Q&A: Pregnancy Risk From Using Condoms And Not Ejaculating

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QUESTION: My girlfriend and I are both virgins and she was scared that she could get pregnant and we had sex and I used a condom but I didn’t ejaculate. Now she is scared that she is pregnant. Could she be?

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If you didn’t get any sperm inside your girlfriend’s vagina, or any pre-ejaculate (also called “pre-cum” – the thin liquid that comes out of some men’s penises while they are feeling aroused), then she could not become pregnant from you.

Take A Pregnancy Test

It is more likely that your girlfriend is still just feeling anxious or worried about becoming pregnant when she is not ready to become pregnant. If she is concerned that she might be pregnant, she should get an at-home pregnancy test when an adequate amount of time has passed (check each box to see how soon a particular test can be used) or check in with her healthcare provider for a pregnancy test.

Talk To Your Partner

If you or your girlfriend are anxious about sex for these or other reasons, it may be that you are not ready to be having sex right now, as the anxiety may make sex feel more stressful than pleasurable.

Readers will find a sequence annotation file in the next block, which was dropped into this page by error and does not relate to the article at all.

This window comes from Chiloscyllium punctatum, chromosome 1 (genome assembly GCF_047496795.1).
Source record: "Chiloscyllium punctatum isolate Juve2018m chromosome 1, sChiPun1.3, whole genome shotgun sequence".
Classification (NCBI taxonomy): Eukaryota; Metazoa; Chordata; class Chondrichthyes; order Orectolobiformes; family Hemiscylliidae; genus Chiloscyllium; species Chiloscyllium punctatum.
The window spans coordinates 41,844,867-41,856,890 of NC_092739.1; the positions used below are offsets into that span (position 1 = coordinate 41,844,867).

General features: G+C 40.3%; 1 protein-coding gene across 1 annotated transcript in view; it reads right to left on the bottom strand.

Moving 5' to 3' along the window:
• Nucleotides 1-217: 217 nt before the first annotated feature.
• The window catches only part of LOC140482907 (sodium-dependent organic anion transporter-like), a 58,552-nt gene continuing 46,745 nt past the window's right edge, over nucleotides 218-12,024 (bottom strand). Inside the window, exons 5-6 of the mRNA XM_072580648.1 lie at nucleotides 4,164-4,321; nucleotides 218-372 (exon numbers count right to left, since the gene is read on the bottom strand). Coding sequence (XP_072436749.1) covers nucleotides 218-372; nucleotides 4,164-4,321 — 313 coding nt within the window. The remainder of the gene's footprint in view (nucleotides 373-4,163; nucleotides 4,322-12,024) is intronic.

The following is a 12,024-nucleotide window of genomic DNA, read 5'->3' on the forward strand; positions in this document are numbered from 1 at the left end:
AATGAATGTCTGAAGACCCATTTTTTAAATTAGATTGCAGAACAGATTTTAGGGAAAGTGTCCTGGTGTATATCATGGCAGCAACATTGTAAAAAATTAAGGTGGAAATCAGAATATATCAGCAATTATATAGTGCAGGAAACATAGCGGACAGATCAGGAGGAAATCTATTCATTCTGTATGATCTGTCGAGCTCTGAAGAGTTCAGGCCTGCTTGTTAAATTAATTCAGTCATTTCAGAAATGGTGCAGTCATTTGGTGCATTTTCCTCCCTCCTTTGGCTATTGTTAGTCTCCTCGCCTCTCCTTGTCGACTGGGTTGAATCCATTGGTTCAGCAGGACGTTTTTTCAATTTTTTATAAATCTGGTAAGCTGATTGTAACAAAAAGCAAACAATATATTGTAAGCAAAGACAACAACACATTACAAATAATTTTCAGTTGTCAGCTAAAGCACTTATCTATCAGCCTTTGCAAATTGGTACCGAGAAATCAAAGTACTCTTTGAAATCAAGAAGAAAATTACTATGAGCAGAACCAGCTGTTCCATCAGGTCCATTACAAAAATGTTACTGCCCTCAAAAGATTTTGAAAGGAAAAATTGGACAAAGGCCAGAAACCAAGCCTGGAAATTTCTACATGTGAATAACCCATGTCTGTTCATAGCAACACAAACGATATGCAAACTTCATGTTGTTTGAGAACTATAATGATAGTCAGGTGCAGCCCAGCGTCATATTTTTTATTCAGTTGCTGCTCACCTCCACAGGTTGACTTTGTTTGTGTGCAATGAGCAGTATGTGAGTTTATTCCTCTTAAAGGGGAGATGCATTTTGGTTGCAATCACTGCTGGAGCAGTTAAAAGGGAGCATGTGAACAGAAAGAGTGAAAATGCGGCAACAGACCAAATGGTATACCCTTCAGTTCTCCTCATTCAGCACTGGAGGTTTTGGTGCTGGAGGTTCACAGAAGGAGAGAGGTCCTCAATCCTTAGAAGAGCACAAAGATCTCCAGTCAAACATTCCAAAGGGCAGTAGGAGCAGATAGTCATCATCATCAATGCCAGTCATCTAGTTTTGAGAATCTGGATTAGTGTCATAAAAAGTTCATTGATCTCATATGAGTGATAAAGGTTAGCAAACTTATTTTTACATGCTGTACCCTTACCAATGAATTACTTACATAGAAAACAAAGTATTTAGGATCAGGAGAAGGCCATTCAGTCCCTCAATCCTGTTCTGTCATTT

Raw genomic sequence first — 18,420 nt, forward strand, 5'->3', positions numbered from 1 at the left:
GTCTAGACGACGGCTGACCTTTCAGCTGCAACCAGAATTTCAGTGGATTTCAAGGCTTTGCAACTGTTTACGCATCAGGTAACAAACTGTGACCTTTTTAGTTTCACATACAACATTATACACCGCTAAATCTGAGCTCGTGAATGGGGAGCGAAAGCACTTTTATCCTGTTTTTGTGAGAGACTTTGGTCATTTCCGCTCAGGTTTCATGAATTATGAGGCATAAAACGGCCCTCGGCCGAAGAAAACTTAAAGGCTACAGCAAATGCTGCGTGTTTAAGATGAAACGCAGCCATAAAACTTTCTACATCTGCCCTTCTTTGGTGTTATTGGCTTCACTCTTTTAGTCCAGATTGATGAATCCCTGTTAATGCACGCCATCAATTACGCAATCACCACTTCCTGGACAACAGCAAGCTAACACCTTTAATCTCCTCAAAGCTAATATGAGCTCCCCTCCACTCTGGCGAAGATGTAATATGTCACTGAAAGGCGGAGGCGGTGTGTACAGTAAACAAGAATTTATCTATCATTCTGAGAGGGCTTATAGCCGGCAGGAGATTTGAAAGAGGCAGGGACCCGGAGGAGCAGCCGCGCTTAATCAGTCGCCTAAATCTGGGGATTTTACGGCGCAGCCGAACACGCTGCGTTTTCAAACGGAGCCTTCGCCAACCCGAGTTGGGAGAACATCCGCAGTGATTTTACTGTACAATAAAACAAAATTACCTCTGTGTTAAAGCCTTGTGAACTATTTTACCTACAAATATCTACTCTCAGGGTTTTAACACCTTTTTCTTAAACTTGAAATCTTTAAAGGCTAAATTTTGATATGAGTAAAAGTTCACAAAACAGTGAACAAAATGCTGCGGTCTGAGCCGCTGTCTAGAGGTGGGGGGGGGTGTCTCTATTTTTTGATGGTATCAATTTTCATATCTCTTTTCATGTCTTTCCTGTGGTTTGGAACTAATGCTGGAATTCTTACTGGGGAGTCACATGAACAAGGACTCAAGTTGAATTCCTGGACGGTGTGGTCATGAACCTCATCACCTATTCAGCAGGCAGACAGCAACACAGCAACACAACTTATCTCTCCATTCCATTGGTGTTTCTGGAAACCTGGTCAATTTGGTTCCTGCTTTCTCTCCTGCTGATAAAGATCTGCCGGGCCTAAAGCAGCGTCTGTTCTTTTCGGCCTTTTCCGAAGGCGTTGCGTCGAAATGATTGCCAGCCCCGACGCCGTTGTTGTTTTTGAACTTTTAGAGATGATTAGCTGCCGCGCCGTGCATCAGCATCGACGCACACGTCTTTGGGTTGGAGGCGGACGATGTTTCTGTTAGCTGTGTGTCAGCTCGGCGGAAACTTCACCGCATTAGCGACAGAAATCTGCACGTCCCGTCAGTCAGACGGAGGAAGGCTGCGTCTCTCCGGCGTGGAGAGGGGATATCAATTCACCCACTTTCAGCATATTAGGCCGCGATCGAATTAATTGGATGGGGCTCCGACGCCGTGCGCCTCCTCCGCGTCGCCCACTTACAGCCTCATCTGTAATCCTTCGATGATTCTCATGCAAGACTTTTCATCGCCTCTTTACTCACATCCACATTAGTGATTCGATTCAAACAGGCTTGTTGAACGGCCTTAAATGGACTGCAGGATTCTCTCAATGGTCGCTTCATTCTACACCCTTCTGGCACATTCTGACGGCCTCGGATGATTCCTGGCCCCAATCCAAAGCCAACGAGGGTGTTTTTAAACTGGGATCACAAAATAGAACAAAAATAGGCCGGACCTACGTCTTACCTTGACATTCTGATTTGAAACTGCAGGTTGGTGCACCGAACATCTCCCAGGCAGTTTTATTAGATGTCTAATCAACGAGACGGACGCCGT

Perhaps this is a good time to talk more with each other about your decision to be sexual together and how you’re feeling about it, as well as how you would feel is you became pregnant together, or what steps you could take to feel more comfortable about your romantic and sexual relationship.

Or it may be an indication that you need to do other things – like talk more about how you plan to prevent pregnancy – such as correct and consistent condom use and maybe hormonal contraception, such as the birth control pill, patch, shot or ring – so that you can both feel more at ease. In that case, talking with a healthcare provider and learning more about your options for birth control will likely be very helpful – you can learn more at Planned Parenthood’s Website as they have a comprehensive birth control section.

Experience Takes Time

If your girlfriend has not yet had a gynecological exam, she should do so, as this is important for all women who are sexually active. If you feel comfortable talking to your parents or other older family members such as aunts or uncles, they might also serve as good resources for information and to talk about any feelings you might be having about these changes to your relationship.

Becoming sexually experienced is something that doesn’t happen over night, and certainly doesn’t happen the very first time that you have sex. It takes time and it can be helpful to have trusted people to talk to, not only for information but also for support.

Dr. Debby Herbenick (M.P.H., Ph.D.)

is a sexual health educator at The Kinsey Institute, Associate Director of the Center for Sexual Health Promotion at Indiana University and author of several books including Sex Made Easy and Because It Feels Good: A Woman's Guide to Sexual Pleasure and Satisfaction.
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